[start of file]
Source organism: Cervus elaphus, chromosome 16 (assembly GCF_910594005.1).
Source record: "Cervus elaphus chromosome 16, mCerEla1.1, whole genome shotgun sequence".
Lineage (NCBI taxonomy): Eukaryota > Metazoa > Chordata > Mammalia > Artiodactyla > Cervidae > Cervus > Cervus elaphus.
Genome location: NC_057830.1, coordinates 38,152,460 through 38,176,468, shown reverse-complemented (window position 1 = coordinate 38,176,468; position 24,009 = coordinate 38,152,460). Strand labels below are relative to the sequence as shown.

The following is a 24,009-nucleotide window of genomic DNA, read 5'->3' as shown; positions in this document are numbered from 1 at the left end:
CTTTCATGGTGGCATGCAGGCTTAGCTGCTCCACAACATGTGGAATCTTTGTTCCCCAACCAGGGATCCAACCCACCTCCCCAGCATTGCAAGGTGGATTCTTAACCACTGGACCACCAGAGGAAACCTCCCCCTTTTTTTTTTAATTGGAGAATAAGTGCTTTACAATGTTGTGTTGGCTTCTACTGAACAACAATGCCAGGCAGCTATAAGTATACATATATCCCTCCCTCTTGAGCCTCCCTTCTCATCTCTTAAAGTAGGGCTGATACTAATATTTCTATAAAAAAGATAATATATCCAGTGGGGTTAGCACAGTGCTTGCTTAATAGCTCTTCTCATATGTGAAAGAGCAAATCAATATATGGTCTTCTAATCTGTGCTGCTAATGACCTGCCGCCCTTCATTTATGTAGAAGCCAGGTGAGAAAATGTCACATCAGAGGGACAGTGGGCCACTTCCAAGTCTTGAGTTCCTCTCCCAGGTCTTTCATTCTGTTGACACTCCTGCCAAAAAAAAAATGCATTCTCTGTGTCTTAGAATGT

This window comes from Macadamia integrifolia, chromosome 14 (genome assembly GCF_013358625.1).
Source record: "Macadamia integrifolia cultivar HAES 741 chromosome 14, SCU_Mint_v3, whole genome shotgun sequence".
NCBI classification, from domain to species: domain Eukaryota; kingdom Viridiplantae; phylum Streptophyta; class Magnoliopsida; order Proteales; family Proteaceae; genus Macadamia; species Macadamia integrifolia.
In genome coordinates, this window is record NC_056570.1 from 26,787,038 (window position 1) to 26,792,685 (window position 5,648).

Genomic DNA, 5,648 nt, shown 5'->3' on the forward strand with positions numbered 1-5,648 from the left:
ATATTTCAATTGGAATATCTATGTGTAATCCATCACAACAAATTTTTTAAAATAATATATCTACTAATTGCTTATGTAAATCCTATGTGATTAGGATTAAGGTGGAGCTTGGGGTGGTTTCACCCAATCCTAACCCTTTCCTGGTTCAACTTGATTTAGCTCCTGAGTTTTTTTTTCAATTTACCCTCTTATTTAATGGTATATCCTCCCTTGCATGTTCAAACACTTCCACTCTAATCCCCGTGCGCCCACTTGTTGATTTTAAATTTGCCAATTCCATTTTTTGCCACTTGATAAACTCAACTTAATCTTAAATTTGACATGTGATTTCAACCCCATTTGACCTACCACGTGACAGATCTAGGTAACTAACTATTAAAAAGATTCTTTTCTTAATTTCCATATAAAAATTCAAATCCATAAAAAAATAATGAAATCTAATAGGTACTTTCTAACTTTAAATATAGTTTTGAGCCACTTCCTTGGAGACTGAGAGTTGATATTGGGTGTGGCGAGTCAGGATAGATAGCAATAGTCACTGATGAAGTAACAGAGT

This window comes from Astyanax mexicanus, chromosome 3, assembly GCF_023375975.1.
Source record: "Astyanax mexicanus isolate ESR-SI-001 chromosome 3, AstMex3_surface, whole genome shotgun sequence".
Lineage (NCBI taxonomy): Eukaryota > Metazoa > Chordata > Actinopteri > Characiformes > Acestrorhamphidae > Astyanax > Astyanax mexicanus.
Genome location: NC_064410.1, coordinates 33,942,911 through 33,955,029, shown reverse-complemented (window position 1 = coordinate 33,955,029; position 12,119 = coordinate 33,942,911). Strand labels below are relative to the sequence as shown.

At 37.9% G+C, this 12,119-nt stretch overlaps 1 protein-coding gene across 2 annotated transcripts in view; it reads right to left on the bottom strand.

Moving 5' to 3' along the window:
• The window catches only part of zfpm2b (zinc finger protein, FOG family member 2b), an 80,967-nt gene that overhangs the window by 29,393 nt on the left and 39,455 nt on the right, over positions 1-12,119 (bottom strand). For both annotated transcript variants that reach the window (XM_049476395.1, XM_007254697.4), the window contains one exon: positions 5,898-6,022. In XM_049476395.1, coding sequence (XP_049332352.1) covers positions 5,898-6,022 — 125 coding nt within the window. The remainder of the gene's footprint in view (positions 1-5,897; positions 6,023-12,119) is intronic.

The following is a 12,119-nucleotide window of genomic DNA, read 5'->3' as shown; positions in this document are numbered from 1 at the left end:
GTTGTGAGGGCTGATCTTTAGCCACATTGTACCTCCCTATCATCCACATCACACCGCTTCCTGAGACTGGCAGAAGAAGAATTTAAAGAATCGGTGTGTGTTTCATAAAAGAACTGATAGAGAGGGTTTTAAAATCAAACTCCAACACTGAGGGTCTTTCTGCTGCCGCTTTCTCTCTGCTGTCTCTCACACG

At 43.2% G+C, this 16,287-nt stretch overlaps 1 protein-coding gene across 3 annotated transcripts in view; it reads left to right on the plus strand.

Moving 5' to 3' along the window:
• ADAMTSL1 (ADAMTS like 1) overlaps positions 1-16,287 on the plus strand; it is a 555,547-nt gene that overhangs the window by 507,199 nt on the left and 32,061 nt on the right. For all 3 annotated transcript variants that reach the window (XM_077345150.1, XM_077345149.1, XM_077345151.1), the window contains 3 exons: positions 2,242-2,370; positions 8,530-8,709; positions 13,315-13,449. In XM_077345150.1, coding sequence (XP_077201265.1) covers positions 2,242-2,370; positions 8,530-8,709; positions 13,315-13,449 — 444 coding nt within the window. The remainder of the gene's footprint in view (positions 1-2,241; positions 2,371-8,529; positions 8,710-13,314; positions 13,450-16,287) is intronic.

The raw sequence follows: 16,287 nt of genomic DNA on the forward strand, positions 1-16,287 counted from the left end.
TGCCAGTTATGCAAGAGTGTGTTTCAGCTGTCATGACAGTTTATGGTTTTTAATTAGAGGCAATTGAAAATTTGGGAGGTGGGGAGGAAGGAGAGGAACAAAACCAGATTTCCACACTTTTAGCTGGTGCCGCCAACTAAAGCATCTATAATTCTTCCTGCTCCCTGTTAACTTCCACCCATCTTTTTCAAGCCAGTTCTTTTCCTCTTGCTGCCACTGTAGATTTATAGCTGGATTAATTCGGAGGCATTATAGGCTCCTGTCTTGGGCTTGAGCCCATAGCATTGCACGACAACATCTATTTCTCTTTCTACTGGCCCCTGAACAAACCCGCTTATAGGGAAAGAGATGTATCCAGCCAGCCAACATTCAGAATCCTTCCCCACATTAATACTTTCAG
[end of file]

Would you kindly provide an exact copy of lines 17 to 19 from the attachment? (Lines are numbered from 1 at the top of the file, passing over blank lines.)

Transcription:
At 37.9% G+C, this 12,119-nt stretch overlaps 1 protein-coding gene across 2 annotated transcripts in view; it reads right to left on the bottom strand.

Moving 5' to 3' along the window:
• The window catches only part of zfpm2b (zinc finger protein, FOG family member 2b), an 80,967-nt gene that overhangs the window by 29,393 nt on the left and 39,455 nt on the right, over positions 1-12,119 (bottom strand). For both annotated transcript variants that reach the window (XM_049476395.1, XM_007254697.4), the window contains one exon: positions 5,898-6,022. In XM_049476395.1, coding sequence (XP_049332352.1) covers positions 5,898-6,022 — 125 coding nt within the window. The remainder of the gene's footprint in view (positions 1-5,897; positions 6,023-12,119) is intronic.